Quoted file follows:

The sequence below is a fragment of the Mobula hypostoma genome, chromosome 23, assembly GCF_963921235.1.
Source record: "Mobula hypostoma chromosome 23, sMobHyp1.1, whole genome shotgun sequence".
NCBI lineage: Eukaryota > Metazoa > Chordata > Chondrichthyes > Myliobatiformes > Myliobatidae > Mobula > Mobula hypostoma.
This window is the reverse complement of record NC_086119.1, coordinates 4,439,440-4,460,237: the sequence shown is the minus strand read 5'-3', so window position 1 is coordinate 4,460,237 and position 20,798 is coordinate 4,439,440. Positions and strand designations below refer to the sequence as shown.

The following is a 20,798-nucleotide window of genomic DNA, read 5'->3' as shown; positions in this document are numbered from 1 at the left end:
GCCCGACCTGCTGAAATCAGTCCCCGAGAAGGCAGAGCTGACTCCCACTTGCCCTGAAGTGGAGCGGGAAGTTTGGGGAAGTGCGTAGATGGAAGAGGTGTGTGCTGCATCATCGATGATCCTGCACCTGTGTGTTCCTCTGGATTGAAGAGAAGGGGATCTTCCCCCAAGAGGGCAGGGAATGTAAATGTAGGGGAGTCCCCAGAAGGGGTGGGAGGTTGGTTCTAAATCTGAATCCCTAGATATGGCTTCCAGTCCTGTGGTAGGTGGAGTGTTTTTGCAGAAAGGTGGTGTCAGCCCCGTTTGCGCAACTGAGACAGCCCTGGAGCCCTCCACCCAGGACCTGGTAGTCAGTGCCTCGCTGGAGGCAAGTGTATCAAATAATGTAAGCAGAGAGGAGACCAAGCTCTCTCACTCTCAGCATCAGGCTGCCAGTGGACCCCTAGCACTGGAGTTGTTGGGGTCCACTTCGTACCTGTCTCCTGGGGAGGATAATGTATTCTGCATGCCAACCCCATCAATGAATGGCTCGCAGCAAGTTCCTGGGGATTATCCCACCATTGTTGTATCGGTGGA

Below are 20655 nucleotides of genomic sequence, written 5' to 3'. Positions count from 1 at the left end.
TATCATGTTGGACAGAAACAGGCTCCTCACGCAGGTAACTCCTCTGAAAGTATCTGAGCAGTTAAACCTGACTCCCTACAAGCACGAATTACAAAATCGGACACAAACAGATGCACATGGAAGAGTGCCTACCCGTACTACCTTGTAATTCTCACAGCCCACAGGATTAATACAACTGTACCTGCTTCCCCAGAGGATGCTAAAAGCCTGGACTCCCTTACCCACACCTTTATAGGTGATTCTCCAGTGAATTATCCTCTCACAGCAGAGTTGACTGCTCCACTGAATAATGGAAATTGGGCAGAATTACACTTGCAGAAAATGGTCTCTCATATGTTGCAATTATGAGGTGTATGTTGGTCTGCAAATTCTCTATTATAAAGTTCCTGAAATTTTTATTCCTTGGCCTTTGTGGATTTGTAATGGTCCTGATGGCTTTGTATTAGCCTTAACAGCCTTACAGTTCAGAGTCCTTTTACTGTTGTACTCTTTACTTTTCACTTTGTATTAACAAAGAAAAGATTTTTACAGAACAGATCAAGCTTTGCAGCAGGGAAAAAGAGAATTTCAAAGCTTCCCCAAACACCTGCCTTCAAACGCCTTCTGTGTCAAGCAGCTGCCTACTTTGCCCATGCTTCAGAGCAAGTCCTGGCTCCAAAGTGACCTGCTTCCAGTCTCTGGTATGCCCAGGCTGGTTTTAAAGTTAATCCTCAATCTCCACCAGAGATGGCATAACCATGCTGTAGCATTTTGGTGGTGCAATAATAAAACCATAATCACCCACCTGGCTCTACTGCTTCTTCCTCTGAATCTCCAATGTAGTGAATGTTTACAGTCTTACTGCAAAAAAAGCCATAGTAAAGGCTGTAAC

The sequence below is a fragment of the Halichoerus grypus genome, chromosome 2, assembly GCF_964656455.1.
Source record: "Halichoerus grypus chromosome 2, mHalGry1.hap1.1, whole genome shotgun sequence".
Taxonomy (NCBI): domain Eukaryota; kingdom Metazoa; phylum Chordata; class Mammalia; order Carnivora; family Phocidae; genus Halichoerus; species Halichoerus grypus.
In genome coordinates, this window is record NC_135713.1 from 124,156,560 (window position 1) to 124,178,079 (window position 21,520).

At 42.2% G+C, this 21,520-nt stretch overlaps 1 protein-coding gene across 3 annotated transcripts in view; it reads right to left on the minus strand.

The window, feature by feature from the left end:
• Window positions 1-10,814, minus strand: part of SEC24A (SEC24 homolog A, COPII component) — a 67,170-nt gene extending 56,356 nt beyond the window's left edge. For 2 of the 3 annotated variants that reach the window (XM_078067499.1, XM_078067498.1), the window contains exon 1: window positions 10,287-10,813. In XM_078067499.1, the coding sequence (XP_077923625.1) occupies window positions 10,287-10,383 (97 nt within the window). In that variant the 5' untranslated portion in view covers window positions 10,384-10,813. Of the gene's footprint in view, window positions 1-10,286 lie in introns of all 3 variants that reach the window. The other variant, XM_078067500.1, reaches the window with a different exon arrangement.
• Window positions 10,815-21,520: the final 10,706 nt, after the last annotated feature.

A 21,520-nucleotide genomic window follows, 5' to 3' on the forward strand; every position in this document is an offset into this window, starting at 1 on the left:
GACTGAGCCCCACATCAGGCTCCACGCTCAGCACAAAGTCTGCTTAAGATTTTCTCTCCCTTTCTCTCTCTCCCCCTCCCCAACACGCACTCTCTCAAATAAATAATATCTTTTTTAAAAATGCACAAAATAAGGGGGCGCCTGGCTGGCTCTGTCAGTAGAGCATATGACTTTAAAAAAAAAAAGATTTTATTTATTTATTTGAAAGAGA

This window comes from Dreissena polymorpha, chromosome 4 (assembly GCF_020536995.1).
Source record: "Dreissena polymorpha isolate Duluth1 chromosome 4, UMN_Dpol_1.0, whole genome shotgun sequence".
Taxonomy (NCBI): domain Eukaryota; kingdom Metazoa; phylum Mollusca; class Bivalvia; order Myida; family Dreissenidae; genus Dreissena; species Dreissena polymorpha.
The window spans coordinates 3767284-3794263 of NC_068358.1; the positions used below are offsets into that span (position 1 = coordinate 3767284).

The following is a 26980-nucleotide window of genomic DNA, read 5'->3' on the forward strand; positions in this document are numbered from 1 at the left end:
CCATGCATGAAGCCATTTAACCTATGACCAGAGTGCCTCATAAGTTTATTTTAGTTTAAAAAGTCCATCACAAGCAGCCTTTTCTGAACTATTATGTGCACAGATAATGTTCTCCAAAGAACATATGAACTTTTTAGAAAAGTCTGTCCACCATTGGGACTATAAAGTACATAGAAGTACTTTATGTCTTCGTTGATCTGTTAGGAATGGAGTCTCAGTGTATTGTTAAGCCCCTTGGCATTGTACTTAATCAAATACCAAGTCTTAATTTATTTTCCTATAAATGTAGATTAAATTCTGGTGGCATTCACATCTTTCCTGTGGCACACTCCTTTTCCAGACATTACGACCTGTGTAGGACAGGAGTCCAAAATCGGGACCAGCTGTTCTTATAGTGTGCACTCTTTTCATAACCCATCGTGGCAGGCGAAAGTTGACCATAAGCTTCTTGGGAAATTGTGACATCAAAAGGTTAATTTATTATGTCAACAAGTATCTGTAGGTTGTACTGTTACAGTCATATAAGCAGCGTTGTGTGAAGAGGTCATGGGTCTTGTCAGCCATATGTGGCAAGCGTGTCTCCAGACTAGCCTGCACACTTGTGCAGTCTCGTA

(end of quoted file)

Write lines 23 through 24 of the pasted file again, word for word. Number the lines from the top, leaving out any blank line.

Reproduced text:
The following is a 26980-nucleotide window of genomic DNA, read 5'->3' on the forward strand; positions in this document are numbered from 1 at the left end:
CCATGCATGAAGCCATTTAACCTATGACCAGAGTGCCTCATAAGTTTATTTTAGTTTAAAAAGTCCATCACAAGCAGCCTTTTCTGAACTATTATGTGCACAGATAATGTTCTCCAAAGAACATATGAACTTTTTAGAAAAGTCTGTCCACCATTGGGACTATAAAGTACATAGAAGTACTTTATGTCTTCGTTGATCTGTTAGGAATGGAGTCTCAGTGTATTGTTAAGCCCCTTGGCATTGTACTTAATCAAATACCAAGTCTTAATTTATTTTCCTATAAATGTAGATTAAATTCTGGTGGCATTCACATCTTTCCTGTGGCACACTCCTTTTCCAGACATTACGACCTGTGTAGGACAGGAGTCCAAAATCGGGACCAGCTGTTCTTATAGTGTGCACTCTTTTCATAACCCATCGTGGCAGGCGAAAGTTGACCATAAGCTTCTTGGGAAATTGTGACATCAAAAGGTTAATTTATTATGTCAACAAGTATCTGTAGGTTGTACTGTTACAGTCATATAAGCAGCGTTGTGTGAAGAGGTCATGGGTCTTGTCAGCCATATGTGGCAAGCGTGTCTCCAGACTAGCCTGCACACTTGTGCAGTCTCGTA